Wrenching - SailNet Community

   Search Sailnet:

 forums  store  


Quick Menu
Forums           
Articles          
Galleries        
Boat Reviews  
Classifieds     
Search SailNet 
Boat Search (new)

Shop the
SailNet Store
Anchor Locker
Boatbuilding & Repair
Charts
Clothing
Electrical
Electronics
Engine
Hatches and Portlights
Interior And Galley
Maintenance
Marine Electronics
Navigation
Other Items
Plumbing and Pumps
Rigging
Safety
Sailing Hardware
Trailer & Watersports
Clearance Items

Advertise Here






Go Back   SailNet Community > On Board > Gear & Maintenance > Engines > Diesel
 Not a Member? 

Diesel This is a forum dedicated to diesel engines and their applicable accessories.


Reply
 
LinkBack Thread Tools
  #1  
Old 02-27-2011
LakeSuperiorGeezer's Avatar
Senior Member
 
Join Date: Oct 2010
Posts: 551
Thanks: 0
Thanked 0 Times in 0 Posts
Rep Power: 4
LakeSuperiorGeezer is on a distinguished road
Wrenching

About turning a wrench, the other part of the learning besides studying the books is how to turn a wrench so that you do not bang your knuckles and take some skin off. Just think about where the wrench is going to go when you turn it. Better yet, have sockets with extensions and ratchets to drive it that put you above anything you can run into with your hands. Sometimes a nice jerk will get things moving. Of course when doing assembly, use a torque wrench because getting it correct is very important, too tight and you break it, not enough and it can come loose. Generally a mechanic gets large bolts not tight enough and small ones too tight. When using a screwdriver, it the screw is tight, put the screwdriver on the screw and just as you start to turn the screw, push yourself away using the screwdriver to do so. This momentum puts more pressure downwards on the screw than you can do by just pushing down on it. All you have to do is turn the screw a very little bit to break it loose so once you get it started, you can just turn it in the ordinary way.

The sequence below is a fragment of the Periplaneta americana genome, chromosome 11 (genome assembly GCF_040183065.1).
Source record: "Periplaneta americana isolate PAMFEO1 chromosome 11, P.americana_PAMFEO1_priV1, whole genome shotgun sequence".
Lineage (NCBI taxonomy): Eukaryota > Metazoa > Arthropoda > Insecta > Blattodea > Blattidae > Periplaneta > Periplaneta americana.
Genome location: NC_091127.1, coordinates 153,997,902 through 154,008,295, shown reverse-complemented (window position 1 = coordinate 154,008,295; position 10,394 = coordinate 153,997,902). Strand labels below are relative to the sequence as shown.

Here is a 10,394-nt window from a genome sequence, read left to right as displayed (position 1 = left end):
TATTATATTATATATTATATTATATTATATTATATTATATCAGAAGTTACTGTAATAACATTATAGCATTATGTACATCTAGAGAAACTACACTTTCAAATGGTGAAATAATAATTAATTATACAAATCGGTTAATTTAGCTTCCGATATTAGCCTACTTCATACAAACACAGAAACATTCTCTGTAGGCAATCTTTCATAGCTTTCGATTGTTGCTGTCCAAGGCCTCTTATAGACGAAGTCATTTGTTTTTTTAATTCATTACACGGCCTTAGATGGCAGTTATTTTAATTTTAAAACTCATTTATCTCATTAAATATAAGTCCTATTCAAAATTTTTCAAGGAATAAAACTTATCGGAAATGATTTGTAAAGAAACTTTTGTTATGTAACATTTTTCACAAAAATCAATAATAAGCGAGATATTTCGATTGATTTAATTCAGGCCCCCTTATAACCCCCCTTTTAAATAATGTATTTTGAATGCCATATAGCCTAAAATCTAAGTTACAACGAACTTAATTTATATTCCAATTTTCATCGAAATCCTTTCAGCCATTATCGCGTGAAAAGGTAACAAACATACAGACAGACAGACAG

Buy decent tools. It does not have to be Mac or Snap On, the really expensive tools. No need for the absolute best. If you look in a mechanics toolbox, you will mostly see Craftsman. I like twelve point sockets, but sometimes six point is what will turn the bolt that has rusted down to a smaller size, or even tap a metric socket onto a fractional socket. When it comes to rusty bolts that do not want to come loose, there are penetrating oils that will soak into the rust in a few hours and the bolt will come loose. Heating the bolt or nut up with a torch will also loosen it. There is also a tool called a nutcracker that tightens down on a nut that splits it down the side with a chisel like wedge driven into the side of the nut. Usually rusty fasteners are not a problem for the average mechanic but in a marine environment it can be more of a problem so I mention it here.